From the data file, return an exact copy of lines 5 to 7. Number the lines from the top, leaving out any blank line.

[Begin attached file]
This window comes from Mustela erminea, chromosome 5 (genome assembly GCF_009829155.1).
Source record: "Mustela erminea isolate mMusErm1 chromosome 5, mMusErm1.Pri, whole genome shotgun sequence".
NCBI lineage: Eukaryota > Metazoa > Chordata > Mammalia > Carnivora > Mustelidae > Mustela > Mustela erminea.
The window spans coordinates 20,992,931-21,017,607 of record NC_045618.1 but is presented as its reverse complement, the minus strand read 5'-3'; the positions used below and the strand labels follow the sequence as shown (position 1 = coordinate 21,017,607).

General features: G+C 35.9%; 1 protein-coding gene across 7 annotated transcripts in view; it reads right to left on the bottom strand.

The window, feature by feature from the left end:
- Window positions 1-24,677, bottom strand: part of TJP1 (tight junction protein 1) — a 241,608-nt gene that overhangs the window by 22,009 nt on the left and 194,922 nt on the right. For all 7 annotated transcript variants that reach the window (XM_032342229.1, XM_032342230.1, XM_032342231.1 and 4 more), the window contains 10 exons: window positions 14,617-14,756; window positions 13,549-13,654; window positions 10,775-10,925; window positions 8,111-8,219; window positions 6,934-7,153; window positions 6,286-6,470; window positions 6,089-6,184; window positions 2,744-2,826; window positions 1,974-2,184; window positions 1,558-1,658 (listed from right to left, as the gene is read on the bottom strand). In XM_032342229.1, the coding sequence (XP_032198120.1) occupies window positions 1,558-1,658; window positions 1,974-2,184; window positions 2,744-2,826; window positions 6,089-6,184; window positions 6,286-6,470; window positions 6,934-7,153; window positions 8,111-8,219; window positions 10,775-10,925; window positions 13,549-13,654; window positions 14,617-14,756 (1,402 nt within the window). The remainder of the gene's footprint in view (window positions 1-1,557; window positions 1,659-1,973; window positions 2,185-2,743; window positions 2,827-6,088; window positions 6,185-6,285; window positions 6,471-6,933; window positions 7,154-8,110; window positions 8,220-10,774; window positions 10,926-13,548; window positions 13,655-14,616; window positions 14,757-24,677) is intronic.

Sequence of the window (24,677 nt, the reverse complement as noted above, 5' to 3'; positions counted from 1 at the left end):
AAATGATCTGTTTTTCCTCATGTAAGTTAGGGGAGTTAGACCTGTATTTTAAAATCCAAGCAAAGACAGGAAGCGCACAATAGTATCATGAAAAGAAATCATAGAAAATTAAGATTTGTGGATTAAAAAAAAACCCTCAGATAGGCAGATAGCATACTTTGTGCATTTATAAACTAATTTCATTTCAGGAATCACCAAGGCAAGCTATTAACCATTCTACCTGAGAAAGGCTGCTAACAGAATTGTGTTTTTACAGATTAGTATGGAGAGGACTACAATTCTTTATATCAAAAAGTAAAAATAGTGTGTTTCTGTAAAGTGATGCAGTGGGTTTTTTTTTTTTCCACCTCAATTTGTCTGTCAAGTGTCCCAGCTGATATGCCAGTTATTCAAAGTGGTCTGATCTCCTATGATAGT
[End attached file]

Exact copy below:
General features: G+C 35.9%; 1 protein-coding gene across 7 annotated transcripts in view; it reads right to left on the bottom strand.

The window, feature by feature from the left end:
- Window positions 1-24,677, bottom strand: part of TJP1 (tight junction protein 1) — a 241,608-nt gene that overhangs the window by 22,009 nt on the left and 194,922 nt on the right. For all 7 annotated transcript variants that reach the window (XM_032342229.1, XM_032342230.1, XM_032342231.1 and 4 more), the window contains 10 exons: window positions 14,617-14,756; window positions 13,549-13,654; window positions 10,775-10,925; window positions 8,111-8,219; window positions 6,934-7,153; window positions 6,286-6,470; window positions 6,089-6,184; window positions 2,744-2,826; window positions 1,974-2,184; window positions 1,558-1,658 (listed from right to left, as the gene is read on the bottom strand). In XM_032342229.1, the coding sequence (XP_032198120.1) occupies window positions 1,558-1,658; window positions 1,974-2,184; window positions 2,744-2,826; window positions 6,089-6,184; window positions 6,286-6,470; window positions 6,934-7,153; window positions 8,111-8,219; window positions 10,775-10,925; window positions 13,549-13,654; window positions 14,617-14,756 (1,402 nt within the window). The remainder of the gene's footprint in view (window positions 1-1,557; window positions 1,659-1,973; window positions 2,185-2,743; window positions 2,827-6,088; window positions 6,185-6,285; window positions 6,471-6,933; window positions 7,154-8,110; window positions 8,220-10,774; window positions 10,926-13,548; window positions 13,655-14,616; window positions 14,757-24,677) is intronic.